Then come back in 2 weeks with all that data and we should see a clear trend.. I'd recommend testing before a water change and then a few hours after one too each time you do that water change..

I'm not sure if you just have 1 test result so far but lets not react on a single data point...

You do have "some" corals.. Not heavily stocked by any means and I'd guess that 20% every week "should" be close to keeping you stable.. But lets get multiple data points/test results to see..


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Old 06/13/2018, 09:36 AM   #7
cedwards04
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So to be clear, i have collected data over 2 weeks time. I originally started out with 10% weekly water changes bc i did not have many corals. After adding several pieces i decided it was time to start testing to be sure 10% was enough. To start my data collection, i do waterchanges every monday evening. I tested on tuesday evening, 1 day after my waterchange. I tested again on monday right before my waterchange. I try to do all my testing during the same time of day. I have everything written down in a notebook at home so i will have to post all those results later bc i dont remember all of the numbers for each test.

I do remember my first test to start the process resulted in 7.0dkh, which i thought seemed pretty low. I also tested my freshly mixed water at 13dkh if memory serves correctly (red sea coral pro).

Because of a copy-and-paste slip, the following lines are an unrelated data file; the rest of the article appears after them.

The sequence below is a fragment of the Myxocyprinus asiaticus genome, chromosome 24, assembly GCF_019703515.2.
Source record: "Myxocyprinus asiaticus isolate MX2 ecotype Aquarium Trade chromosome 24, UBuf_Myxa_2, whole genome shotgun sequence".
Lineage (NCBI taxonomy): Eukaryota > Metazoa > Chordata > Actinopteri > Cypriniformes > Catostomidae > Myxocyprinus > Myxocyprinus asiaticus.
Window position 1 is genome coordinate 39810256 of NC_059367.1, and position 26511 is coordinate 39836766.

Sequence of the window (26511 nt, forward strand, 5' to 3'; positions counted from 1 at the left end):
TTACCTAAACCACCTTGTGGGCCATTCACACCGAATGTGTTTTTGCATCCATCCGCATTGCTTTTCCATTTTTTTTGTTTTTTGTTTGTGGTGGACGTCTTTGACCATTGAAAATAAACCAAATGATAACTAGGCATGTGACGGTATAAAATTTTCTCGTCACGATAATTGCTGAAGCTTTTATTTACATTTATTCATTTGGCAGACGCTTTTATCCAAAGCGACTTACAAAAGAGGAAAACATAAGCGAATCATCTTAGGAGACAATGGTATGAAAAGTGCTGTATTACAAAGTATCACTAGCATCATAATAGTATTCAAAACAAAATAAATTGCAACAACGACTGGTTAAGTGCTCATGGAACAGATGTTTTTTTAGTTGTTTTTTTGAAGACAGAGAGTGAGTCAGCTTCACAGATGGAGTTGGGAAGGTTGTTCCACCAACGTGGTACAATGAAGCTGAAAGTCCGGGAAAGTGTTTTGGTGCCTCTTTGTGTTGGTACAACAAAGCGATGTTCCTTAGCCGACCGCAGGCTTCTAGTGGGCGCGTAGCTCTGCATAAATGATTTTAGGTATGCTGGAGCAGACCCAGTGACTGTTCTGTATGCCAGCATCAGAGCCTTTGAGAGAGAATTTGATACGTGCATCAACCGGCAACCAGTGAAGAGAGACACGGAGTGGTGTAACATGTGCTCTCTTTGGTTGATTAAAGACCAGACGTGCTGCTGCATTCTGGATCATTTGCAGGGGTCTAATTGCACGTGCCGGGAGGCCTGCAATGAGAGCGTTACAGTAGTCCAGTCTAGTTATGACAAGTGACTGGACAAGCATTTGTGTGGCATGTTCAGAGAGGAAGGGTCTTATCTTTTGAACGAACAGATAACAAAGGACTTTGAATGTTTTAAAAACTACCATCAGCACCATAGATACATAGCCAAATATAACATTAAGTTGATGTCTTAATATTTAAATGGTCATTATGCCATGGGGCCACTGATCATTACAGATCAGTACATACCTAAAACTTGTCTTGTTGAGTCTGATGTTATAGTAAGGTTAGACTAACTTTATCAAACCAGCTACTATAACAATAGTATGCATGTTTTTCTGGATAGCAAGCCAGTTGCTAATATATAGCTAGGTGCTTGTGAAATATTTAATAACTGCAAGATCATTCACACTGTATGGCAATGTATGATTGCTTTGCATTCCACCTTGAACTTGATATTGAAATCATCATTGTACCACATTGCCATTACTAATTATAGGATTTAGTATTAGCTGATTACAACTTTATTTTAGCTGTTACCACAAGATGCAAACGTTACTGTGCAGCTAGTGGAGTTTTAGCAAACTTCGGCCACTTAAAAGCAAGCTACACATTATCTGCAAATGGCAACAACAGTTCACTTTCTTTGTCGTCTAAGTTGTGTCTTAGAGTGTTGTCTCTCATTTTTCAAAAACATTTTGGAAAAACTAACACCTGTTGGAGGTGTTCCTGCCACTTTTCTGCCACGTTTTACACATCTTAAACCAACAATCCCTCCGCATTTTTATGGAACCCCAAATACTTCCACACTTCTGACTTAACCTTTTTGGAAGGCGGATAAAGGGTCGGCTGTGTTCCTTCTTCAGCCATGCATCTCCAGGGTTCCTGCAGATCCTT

Ca was 440, i dont remember the number on the fresh mix.

I did a 20% waterchange, and tested again on tuesday evening. 9.5dkh, cant remember ca.

The following monday i tested again before my waterchange
6.8dkh
Ca 420

Did another 20% waterchange. Waited a week and tested again before my waterchange this Monday
6.5 dkh
Ca 420.

I have everything written down at home, right now im at work and going off memory which isnt grest haha.

I tested last night, 1 day after my last 20% waterchange and got 7.8dkh. I didnt have time to test ca last night but i did pull a sample and place it in a airtight container so that i can test it later.

I have tried hard to be very consistent and exact when measuring out the water to be tested, but i sometimes wonder if the test is accurate. A few times i have repeated the test to be sure my results are consistent, and they are.

I am now on week 3 of testing and will test every other day to try and get the most accurate data i can get.


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Old 06/13/2018, 09:40 AM   #8